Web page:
Reitz, M., G.B. Senay, and W.E. Sanford (2017), Combined remote sensing and water-balance evapotranspiration estimates (SSEBop-WB) for the conterminous United States: U.S. Geological Survey data release,

Hawbaker, T., D.A. Howard, M. Reitz, L.J. Torak, and T.N. Williamson (2017), Science Use Cases for High Altitude Long Endurance Flights: Applications of Thermal Infrared Imaging, USGS internal White Paper.

Reitz, M., W.E. Sanford, G. Senay, and J. Cazenas (2017), Annual estimates of ET, recharge and quick-flow runoff for the contiguous US using empirical regression equations. Journal of the American Water Resources Association (JAWRA) 53(4): 961-983.

Reitz, M., W.E. Sanford, G. Senay, and J. Cazenas (2017), Annual estimates of recharge, quick-flow runoff, and ET for the contiguous US using empirical regression equations, 2000-2013: U.S. Geological Survey data release,

Evenson, E., S. Worland, J. Wilson, S. Archfield, P. Barlow, M. Dalton, K. Eng, W. Farmer, L. Hay, R. Hirsch, S. Jones, M. Maupin, H. Reeves, M. Reitz, and D. Wolock (2017), Estimation of site specific water withdrawals for public-water supplies in the U.S., USGS Topical Research Team internal White Paper.

Reitz, M., J.L. Pickering, S.L. Goodbred Jr., C. Paola, M. Steckler, L. Seeber, and S.H. Akhter (2015), Effects of tectonic deformation and sea level on river path selection: theory and application to the Ganges-Brahmaputra-Meghna River Delta, JGR – Earth Surface.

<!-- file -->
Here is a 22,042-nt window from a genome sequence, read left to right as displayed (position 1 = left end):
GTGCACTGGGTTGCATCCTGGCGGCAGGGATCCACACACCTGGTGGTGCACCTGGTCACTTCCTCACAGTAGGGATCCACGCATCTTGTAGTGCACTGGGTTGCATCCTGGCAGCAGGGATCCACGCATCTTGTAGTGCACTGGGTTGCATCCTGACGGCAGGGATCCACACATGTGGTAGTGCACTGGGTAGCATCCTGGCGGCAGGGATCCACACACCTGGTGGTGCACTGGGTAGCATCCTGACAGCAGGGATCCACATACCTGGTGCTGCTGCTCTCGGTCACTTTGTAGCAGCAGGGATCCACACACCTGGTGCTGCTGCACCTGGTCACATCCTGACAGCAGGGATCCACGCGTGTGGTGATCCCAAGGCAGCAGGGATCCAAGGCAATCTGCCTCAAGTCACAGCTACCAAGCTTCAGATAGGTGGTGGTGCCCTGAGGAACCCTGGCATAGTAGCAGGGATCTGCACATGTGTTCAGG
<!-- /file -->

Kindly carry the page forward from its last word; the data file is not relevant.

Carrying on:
Litwin, K.L., M. Reitz, and D.J. Jerolmack (2014), Generalized sorting profiles of alluvial fans, Geophysical Research Letters, doi: 10.1002/2014GL060991.

Reitz, M., D.J. Jerolmack, E. Lajeunesse, A. Limare, O. Devauchelle, and F. Métivier (2014), Diffusive evolution of experimental braided rivers, Physical Review E 89, 052809.

Pickering, J.L, S.L. Goodbred, M.D. Reitz, T.R. Hartzog, D.R. Mondal, and M.S. Hossain (2013), Late Quaternary sedimentary record and Holocene channel avulsions of the Jamuna and Old Brahmaputra River Valleys in the Upper Bengal Delta Plain, Geomorphology 227123-136.

Reitz, M. (2012). "Landscape-scale patterns resulting from thresholds, memory, and diffusion" (Doctoral dissertation). Dissertation available from ProQuest. Paper AAI3509398.

Jerolmack, D.J., R.C. Ewing, F. Falcini, R.L. Martin, C. Masteller, C. Phillips, M. Reitz, and I. Buynevich (2012), Internal boundary layer model for the evolution of desert dune fields, Nature Geoscience5, 206–209, doi:10.1038/NGEO1381.

Reitz, M., and D.J. Jerolmack (2012), Experimental alluvial fan evolution: channel dynamics, slope controls and shoreline growth. J. Geophys. Res.– Earth Surf. 117F02021.

Limare, A., M. Tal, M. Reitz, E. Lajeunesse, and F. Métivier (2011), Optical method for measuring bed topography and flow depth in an experimental flume, Solid Earth 2, 143-154, doi:10.5194/se-2-143-2011.

Jerolmack, D.J., M. Reitz, and R.L. Martin (2011), Sorting out abrasion in a gypsum dune field, J. Geophys. Res. 116, F02003, doi:10.1029/2010JF001821.

Reitz, M., D.J. Jerolmack, R.L. Martin, and R.C. Ewing (2010), Barchan-parabolic dune pattern transition from vegetation stability threshold, Geophysical Research Letters 37, doi: 10.1029/2010GL044957.

Reitz, M., D.J. Jerolmack, and J.B. Swenson (2010), Flooding and flow path selection on alluvial fans and deltas, Geophysical Research Letters 37, doi: 10.1029/2009GL041985.